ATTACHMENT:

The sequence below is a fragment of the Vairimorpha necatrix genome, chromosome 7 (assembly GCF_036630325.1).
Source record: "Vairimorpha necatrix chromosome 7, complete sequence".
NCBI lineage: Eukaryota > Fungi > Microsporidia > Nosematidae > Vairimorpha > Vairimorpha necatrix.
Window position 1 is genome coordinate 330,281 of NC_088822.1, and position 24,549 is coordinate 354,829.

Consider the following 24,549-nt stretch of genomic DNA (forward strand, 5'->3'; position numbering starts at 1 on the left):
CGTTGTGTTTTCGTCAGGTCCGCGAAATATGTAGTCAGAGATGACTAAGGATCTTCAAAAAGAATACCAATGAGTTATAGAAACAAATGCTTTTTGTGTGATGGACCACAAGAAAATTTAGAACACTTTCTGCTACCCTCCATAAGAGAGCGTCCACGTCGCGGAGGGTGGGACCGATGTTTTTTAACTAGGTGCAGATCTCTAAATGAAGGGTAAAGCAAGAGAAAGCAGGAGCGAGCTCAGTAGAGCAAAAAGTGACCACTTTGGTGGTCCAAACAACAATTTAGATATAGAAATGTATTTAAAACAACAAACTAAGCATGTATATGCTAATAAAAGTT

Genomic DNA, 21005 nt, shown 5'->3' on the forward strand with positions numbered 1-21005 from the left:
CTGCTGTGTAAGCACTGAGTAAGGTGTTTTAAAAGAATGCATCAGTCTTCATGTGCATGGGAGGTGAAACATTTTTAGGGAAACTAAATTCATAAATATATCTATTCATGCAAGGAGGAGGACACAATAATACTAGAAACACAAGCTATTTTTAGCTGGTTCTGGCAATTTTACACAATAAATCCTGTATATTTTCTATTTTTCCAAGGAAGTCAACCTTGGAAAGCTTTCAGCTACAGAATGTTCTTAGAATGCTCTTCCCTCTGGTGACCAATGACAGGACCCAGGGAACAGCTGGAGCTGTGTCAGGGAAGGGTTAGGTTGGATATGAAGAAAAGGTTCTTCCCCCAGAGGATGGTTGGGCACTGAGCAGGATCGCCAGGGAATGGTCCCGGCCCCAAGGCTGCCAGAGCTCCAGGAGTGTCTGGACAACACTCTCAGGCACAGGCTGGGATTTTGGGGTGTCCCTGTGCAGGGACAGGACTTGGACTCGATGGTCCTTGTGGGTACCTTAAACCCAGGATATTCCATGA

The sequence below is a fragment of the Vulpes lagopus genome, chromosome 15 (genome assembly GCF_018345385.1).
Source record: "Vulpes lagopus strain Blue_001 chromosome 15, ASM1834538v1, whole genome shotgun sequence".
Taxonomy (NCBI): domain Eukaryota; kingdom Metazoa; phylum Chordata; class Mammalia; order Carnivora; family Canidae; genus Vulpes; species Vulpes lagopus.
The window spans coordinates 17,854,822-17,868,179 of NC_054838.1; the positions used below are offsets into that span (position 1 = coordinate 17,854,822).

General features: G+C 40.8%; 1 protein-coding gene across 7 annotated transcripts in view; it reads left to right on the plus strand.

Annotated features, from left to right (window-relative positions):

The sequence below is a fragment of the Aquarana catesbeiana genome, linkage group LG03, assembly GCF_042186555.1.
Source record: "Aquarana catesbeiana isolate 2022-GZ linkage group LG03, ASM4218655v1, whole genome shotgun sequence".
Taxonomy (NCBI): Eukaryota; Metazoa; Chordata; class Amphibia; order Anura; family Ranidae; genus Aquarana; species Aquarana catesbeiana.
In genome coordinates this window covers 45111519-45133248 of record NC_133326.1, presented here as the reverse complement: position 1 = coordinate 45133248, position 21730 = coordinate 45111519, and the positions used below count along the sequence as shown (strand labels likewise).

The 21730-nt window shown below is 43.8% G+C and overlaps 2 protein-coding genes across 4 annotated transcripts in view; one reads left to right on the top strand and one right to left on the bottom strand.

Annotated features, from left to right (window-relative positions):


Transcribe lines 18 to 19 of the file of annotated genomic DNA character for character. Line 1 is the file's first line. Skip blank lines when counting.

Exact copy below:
In genome coordinates this window covers 45111519-45133248 of record NC_133326.1, presented here as the reverse complement: position 1 = coordinate 45133248, position 21730 = coordinate 45111519, and the positions used below count along the sequence as shown (strand labels likewise).

The 21730-nt window shown below is 43.8% G+C and overlaps 2 protein-coding genes across 4 annotated transcripts in view; one reads left to right on the top strand and one right to left on the bottom strand.